Many people are carers without knowing it.
You are an informal carer if you look after a family member, friend or neighbour who can't cope without your support because they are ill or disabled.
As a carer, you have legal rights including access to financial support, practical help and employment support. Find out more about your rights as a carer.
What carers do
Every caring role is different and can involve a variety of tasks. The support you provide as a carer may include, but is not limited to, the following:
- Personal care: Support with washing, dressing and going to the toilet
- Domestic care: Support with cleaning, shopping, DIY tasks and cooking
- Physical care: Support with lifting and assisting when moving around the home and wider community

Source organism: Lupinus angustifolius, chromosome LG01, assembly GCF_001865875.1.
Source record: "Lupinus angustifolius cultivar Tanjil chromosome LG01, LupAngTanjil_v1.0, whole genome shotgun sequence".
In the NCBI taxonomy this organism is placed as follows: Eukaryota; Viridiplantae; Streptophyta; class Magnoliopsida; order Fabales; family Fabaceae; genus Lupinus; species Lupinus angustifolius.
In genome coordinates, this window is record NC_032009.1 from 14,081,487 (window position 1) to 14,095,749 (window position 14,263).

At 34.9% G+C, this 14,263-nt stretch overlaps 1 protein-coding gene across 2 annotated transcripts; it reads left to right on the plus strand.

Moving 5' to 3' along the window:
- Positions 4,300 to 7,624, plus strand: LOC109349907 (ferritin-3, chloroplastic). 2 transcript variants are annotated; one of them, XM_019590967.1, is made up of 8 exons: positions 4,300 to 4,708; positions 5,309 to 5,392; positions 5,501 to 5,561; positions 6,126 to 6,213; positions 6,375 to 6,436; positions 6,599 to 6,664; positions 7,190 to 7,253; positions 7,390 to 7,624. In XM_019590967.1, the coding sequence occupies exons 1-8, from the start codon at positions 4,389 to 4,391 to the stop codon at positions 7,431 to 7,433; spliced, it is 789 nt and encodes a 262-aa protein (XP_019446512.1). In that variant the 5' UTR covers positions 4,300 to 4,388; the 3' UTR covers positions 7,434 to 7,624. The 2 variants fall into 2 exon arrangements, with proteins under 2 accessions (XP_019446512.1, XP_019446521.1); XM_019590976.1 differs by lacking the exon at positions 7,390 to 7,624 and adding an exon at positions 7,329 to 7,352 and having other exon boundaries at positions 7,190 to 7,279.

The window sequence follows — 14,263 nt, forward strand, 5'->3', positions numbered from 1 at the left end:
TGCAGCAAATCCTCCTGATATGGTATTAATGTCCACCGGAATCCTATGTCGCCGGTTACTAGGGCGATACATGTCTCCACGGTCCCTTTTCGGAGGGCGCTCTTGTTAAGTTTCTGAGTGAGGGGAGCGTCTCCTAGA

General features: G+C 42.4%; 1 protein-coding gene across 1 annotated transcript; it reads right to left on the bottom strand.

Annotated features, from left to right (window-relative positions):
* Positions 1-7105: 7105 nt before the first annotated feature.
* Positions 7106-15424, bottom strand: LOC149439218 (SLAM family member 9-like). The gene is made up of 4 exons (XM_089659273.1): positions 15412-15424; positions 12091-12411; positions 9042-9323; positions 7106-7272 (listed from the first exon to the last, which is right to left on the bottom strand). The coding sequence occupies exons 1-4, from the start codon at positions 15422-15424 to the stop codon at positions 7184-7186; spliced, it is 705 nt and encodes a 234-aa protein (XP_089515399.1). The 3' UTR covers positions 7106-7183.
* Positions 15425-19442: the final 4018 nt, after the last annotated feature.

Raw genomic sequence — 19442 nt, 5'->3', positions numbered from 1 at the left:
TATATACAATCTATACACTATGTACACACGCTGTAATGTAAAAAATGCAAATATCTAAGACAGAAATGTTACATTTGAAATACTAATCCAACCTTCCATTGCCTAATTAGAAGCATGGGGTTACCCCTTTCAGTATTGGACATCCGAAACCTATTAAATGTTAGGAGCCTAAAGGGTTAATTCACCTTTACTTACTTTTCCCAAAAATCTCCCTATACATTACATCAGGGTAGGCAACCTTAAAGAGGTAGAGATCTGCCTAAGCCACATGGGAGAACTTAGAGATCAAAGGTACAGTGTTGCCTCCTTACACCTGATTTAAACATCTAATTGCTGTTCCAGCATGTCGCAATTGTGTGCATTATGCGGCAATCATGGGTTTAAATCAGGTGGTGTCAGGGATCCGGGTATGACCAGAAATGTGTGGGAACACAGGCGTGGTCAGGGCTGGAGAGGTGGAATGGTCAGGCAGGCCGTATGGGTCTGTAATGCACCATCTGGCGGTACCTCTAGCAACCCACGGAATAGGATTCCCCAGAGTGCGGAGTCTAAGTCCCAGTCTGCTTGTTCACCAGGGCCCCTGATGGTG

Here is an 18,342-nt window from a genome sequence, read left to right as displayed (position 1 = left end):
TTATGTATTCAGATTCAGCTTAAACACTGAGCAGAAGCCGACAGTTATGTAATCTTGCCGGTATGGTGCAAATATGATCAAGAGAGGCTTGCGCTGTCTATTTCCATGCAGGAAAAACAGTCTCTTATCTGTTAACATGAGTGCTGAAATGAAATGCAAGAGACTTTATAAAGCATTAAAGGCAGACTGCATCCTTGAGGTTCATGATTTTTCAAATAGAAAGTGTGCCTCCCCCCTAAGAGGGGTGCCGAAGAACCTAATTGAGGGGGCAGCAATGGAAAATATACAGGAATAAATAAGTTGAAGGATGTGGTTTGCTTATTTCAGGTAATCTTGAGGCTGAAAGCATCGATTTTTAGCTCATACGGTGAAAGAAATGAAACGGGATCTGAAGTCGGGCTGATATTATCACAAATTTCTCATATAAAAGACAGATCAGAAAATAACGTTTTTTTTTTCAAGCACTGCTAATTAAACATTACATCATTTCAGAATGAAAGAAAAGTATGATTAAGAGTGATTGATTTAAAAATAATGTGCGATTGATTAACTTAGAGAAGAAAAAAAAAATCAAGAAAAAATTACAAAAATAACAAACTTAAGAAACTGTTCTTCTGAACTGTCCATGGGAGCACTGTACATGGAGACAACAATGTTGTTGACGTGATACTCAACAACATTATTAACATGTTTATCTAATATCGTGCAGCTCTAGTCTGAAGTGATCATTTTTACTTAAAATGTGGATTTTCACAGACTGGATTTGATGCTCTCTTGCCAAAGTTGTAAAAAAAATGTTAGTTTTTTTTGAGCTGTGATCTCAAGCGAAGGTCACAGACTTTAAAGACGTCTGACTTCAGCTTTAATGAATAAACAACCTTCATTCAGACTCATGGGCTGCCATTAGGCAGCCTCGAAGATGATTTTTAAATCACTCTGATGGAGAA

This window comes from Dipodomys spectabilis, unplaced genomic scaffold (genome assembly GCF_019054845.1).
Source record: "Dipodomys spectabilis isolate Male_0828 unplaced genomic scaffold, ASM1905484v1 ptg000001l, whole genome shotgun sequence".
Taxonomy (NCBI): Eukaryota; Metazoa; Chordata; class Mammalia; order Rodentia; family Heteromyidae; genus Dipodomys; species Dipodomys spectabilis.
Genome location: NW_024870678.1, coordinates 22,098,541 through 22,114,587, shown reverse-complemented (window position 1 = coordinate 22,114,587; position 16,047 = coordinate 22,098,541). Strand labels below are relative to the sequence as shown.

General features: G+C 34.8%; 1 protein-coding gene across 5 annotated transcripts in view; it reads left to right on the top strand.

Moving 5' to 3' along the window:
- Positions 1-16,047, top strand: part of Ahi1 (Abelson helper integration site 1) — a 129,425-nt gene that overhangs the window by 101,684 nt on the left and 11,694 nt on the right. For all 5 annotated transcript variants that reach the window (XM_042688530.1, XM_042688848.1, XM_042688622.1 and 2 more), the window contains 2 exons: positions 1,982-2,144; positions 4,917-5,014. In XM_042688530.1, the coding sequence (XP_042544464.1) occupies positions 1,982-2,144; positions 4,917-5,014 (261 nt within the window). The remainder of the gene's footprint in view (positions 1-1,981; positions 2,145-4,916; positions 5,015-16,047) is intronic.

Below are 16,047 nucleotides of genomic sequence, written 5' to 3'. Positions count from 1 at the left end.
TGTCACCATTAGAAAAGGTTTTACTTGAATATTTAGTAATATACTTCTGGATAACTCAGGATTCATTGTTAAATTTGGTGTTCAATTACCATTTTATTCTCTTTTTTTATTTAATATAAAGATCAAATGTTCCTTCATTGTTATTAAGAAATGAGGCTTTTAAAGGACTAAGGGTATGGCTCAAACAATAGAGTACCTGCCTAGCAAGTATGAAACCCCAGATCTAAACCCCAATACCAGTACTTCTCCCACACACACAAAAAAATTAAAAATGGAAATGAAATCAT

- Financial care: Support with any financial needs, like managing bills and correspondence
- Health care: Support with managing an illness or condition, like helping to administer medication and other key tasks
- Emotional care: Offering advice, emotional support or companionship to reduce loneliness, isolation or anxiety
- Communication care: Supporting or assisting with a listening or communication impairment, including translation
Types of carer
There are 4 different types of carer. The way you access and receive support as a carer will depend on what type of carer you are.
A carer is an adult who provides unpaid care and support to someone aged 18 or over.
Support for carers
A young carer is a child or young person aged under 18 who regularly looks after someone who is disabled, ill or has an addiction.
Support for young carers
Young adult carers
A young adult carer is someone aged 16–17 who is likely to continue caring when they reach the age of 18.
Support for young adult carers
A parent carer is an adult who provides care to a child with a special educational need or disability (SEND). They have parental responsibility for them.
Support for parent carers from the SEND Local Offer